During a business meeting dinner (party of five) in a noisy restaurant earlier this week, a colleague who doesn’t know me very well turned to me as the conversation veered off into talk of kids and asked the loaded question on the subject of why I don’t have children.
What’s most remarkable to me is that it was the first time that I felt confident enough to actually answer the question rather than defer it with a euphism or worse yet, tear up and fight for words. Progress, I thought later. I wasn’t ashamed and I didn’t feel the need to hide the truth. Here’s how the conversation went:
Colleague (a mother of three boys): I, uh, well, I’m not sure how to ask this, but you don’t have kids, did you want them, did you try…?
Me: Want them? Try? Yes! My husband and I wanted them very much — so much that we spent the past decade trying everything available to us from spending tens of thousands of dollars and working with a world-class research hospital to yoga and acupuncture. Yes, we wanted them more than you could imagine…and I’m still pissed, more than pissed actually, that after all of our efforts, emotional ups and downs and financial investment we didn’t get so much as a positive pregancy test.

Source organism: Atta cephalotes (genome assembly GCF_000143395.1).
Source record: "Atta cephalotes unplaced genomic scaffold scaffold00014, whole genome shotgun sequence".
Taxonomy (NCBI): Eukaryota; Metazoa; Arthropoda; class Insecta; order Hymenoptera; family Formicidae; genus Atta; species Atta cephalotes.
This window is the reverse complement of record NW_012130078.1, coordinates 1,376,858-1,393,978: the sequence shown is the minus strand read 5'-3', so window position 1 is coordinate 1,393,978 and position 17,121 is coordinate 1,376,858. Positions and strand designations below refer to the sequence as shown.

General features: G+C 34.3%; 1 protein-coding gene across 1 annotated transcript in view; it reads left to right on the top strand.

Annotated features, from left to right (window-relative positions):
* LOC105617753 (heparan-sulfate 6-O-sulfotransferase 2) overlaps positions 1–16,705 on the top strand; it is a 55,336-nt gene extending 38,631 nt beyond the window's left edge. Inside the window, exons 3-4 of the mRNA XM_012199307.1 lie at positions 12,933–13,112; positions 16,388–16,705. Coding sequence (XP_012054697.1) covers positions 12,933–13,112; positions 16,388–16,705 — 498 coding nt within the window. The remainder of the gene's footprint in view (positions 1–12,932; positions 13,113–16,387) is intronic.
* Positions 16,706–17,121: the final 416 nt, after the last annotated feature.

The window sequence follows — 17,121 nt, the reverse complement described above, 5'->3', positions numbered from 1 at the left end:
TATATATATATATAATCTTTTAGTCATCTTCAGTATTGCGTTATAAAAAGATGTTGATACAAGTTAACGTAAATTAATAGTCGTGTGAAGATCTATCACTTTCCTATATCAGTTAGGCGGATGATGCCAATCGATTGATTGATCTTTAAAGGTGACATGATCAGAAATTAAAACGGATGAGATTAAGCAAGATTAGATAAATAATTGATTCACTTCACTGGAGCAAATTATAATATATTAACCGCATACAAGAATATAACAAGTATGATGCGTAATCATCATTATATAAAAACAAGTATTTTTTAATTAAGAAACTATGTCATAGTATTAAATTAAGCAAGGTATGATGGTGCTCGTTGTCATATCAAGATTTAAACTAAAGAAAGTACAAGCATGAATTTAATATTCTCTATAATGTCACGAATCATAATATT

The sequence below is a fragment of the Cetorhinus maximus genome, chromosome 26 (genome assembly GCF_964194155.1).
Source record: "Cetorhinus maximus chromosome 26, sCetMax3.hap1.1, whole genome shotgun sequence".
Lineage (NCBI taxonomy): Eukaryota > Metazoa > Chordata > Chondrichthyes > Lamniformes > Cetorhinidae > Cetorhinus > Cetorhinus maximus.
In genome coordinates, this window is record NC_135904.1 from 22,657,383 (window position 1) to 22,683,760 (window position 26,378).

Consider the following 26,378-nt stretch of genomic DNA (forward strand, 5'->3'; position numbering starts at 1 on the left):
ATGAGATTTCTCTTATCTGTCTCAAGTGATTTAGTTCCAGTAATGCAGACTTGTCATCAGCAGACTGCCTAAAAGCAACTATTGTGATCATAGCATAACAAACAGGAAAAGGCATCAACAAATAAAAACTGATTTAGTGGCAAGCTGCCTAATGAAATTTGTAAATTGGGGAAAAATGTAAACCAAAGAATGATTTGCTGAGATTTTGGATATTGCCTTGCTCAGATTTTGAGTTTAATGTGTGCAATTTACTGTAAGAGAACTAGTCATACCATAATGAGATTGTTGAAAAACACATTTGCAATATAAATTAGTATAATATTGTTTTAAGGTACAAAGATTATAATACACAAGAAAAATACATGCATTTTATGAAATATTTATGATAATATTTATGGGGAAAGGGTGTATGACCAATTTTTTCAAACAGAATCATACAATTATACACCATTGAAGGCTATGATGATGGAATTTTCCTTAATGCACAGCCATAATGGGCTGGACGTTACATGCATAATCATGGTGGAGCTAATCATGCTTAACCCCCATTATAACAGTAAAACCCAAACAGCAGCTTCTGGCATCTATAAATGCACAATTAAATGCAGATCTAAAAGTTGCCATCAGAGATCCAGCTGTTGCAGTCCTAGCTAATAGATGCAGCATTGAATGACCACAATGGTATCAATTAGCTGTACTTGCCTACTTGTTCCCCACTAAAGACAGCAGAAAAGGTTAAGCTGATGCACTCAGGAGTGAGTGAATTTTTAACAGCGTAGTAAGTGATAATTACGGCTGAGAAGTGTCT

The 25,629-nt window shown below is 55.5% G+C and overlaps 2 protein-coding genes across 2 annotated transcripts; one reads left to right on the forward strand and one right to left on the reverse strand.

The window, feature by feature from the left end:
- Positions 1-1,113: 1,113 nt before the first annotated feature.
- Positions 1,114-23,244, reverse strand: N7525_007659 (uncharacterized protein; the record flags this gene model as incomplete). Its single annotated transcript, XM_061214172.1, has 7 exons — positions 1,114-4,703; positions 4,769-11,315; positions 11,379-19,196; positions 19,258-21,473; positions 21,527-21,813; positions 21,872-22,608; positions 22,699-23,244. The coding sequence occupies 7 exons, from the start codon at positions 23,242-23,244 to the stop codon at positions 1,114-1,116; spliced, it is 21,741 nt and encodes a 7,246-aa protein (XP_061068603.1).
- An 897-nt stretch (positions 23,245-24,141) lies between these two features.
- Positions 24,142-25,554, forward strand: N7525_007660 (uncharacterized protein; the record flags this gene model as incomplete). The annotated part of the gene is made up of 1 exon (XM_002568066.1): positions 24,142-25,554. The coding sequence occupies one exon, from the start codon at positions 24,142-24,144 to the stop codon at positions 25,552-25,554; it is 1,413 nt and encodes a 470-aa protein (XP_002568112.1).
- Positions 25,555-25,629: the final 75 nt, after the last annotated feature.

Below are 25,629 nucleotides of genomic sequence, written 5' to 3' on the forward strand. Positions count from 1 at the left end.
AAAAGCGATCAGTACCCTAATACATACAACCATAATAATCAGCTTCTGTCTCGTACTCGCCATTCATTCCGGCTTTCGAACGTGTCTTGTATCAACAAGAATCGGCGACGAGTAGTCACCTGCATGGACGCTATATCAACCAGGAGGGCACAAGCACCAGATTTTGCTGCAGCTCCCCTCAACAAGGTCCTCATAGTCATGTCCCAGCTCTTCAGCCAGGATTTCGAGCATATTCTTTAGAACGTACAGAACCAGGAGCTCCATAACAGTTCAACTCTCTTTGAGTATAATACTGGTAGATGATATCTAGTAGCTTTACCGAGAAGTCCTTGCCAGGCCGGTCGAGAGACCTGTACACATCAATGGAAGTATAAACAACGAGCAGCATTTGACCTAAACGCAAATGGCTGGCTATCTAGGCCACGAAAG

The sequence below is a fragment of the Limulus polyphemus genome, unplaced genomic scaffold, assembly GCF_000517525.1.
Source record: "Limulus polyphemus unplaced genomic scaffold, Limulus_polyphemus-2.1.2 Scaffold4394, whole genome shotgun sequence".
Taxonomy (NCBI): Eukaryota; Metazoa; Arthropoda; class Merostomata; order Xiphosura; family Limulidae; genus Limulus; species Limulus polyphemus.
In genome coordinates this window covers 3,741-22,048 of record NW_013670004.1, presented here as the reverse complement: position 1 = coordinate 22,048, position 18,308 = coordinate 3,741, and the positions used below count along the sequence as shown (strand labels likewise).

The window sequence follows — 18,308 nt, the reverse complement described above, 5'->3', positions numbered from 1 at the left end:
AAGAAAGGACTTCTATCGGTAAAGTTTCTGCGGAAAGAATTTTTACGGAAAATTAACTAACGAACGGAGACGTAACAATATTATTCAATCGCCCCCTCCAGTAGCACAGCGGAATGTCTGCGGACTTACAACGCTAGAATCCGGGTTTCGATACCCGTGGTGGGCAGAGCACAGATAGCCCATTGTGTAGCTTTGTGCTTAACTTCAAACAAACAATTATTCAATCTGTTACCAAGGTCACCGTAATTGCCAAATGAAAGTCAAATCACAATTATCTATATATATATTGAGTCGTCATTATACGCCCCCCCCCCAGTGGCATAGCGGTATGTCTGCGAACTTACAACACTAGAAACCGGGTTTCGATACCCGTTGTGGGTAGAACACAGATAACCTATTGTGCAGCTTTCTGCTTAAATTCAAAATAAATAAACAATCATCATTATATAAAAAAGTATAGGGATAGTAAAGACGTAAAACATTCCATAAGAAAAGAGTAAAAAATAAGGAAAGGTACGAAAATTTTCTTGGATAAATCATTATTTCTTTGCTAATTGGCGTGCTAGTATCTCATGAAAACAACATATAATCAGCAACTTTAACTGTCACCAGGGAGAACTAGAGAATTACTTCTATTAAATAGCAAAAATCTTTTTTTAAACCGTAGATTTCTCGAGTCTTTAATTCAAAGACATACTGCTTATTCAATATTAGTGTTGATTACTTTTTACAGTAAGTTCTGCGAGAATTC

Colleague (with a curious, fascinated look on her face): Um, if you don’t mind me asking, was it you or your husband who had the problem?
Me: It was a combination of both. The medical teams could never quite crack the code…or pinpoint the exact reason behind our condition.
Colleague: Wow. Did you ever go after surrogacy or oh, I don’t know, donor something?
Me: Neither option felt right for us. I’ve always wanted the experience of being pregnant and delivering a child who carried both of our family traits. I love my husband more than anything and he feels the same about me. We wanted what every couple wants, to create a child of our own…
Just then the waiter arrived with wine. As he delivered the individual glasses, the table banter changed to who had been to a wine-growing region on the central coast.
There was no effort on my part or my colleagues to return to the subject of my reproductive capacity, but I felt satisfied that I had had my say. I’m curious to know how others might have handled the conversation.